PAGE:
In the last third of the thirteenth century, the Paris book trade began to serve a newly emerging market for French-language romances, spearheaded by demand from the royal court (chapter 4). Two of the key players in this production in the early fourteenth century were the libraires Thomas de Maubeuge (active 1313–49, chapter 7) and Geoffroy de Saint-Léger the Younger (active 1333–43, chapter 8). Among the illuminators whom Thomas employed was the prolific painter of the celebrated Roman de Fauvel (Paris, Bibliothèque nationale de France, fr. 146); Geoffroy seems also to have subcontracted illumination to the Fauvel Master.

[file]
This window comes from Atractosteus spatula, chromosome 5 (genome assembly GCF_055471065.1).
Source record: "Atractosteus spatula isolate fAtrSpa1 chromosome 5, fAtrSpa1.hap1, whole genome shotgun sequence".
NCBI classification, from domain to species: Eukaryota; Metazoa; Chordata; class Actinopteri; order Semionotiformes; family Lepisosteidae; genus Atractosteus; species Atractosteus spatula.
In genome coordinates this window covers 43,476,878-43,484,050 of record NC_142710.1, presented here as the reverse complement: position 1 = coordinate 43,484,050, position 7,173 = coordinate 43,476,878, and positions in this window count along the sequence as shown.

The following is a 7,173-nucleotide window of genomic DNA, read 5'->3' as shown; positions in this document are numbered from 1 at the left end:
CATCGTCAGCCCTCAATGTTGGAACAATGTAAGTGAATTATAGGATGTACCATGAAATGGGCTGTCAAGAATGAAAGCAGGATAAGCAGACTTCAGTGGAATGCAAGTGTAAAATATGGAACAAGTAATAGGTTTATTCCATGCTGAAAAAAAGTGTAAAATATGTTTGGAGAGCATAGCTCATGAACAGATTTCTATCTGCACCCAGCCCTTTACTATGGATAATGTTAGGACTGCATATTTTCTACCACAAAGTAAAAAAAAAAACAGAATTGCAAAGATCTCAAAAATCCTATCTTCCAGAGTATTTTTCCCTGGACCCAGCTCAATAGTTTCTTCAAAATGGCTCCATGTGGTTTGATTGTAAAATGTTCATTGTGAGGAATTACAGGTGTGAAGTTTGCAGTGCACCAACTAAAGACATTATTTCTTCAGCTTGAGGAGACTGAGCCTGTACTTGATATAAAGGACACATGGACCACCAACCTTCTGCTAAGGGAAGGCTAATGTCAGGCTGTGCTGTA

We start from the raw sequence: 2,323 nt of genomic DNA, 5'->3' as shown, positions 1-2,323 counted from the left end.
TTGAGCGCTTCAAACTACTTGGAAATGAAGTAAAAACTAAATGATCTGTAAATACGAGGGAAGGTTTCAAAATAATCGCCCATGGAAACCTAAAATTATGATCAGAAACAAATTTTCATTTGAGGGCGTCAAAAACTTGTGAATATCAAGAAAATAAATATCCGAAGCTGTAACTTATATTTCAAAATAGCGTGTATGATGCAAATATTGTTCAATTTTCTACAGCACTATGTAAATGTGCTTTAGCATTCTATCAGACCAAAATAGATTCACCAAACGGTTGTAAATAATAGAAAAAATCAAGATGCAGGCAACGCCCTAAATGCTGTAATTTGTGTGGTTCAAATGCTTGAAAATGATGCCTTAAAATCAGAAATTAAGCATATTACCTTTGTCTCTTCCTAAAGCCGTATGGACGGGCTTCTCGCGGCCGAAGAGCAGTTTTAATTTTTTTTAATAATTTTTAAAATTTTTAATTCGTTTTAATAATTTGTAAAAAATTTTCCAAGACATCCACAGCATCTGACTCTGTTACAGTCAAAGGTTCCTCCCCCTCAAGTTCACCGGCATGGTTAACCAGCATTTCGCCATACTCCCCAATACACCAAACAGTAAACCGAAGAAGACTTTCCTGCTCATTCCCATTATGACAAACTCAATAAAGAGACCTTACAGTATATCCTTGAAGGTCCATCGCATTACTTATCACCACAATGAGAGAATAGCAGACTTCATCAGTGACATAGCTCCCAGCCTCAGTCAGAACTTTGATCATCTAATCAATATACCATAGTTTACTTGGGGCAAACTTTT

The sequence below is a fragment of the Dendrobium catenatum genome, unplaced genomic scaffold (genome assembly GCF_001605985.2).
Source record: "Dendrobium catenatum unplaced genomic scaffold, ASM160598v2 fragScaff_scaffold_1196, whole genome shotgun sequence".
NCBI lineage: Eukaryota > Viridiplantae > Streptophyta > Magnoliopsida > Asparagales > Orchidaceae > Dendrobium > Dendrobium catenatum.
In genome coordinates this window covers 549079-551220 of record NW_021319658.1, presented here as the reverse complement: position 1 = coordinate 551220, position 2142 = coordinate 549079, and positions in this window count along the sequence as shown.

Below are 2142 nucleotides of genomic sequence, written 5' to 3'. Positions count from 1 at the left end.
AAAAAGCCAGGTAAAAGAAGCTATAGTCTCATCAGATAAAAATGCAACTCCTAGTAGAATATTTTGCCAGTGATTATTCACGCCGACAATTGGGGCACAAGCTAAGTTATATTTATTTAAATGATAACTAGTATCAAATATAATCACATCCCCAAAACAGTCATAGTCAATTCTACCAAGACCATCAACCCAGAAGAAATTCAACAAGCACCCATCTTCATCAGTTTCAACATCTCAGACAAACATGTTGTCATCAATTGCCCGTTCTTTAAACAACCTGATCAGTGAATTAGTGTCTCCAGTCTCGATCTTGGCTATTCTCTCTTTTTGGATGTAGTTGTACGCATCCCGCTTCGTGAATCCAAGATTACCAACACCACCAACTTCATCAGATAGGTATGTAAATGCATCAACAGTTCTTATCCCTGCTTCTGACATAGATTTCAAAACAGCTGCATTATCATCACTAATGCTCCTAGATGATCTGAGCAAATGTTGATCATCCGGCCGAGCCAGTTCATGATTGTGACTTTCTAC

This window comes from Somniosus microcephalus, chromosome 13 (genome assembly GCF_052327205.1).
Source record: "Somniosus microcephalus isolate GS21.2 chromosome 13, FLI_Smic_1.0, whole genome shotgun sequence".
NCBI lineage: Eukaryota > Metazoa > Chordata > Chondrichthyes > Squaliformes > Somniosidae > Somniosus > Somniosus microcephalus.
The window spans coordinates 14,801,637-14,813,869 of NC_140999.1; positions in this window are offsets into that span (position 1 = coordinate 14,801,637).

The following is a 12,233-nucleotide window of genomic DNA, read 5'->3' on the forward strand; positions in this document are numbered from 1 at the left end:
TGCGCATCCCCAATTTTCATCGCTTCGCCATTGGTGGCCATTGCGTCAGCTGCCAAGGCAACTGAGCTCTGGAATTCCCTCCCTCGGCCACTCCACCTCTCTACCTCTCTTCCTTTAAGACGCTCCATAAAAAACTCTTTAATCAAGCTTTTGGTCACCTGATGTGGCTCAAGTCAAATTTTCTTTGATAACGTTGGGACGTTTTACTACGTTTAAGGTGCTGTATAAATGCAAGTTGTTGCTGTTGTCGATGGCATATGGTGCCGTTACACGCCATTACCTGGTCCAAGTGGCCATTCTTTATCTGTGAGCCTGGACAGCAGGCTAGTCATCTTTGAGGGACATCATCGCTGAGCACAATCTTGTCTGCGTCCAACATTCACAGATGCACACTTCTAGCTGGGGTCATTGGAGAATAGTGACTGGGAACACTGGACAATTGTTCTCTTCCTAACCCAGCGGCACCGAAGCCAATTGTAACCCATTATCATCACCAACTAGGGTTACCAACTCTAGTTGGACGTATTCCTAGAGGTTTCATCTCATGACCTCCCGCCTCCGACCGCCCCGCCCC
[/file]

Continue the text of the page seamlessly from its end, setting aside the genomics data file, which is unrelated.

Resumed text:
The Rouses comment frequently on the uneven and often poor quality of the miniatures in French romances of the early fourteenth century. Among other examples, they cite the more than four hundred one-column illuminations by the Fauvel Master in a rhymed Ovid moralisé of about 1320 in Rouen (Bibliothèque municipale, Ms. 1044). The refinement of those paintings deterioriates as the manuscript progresses; indeed, were only the first four and last four illuminated gatherings to have survived, their respective miniatures would be viewed as the work of two different artists. There are no absolute lines of demarcation, however: the quality of the paintings wanes, then waxes briefly, then wanes again. The Rouses propose that as the interest of both artist and patron flagged, the pressure to finish the manuscript by whatever means necessary became irresistable. This reviewer would add that perhaps the Fauvel Master also suspected that his patron might never read all the way to the back of the book, and so would only glance at the images there.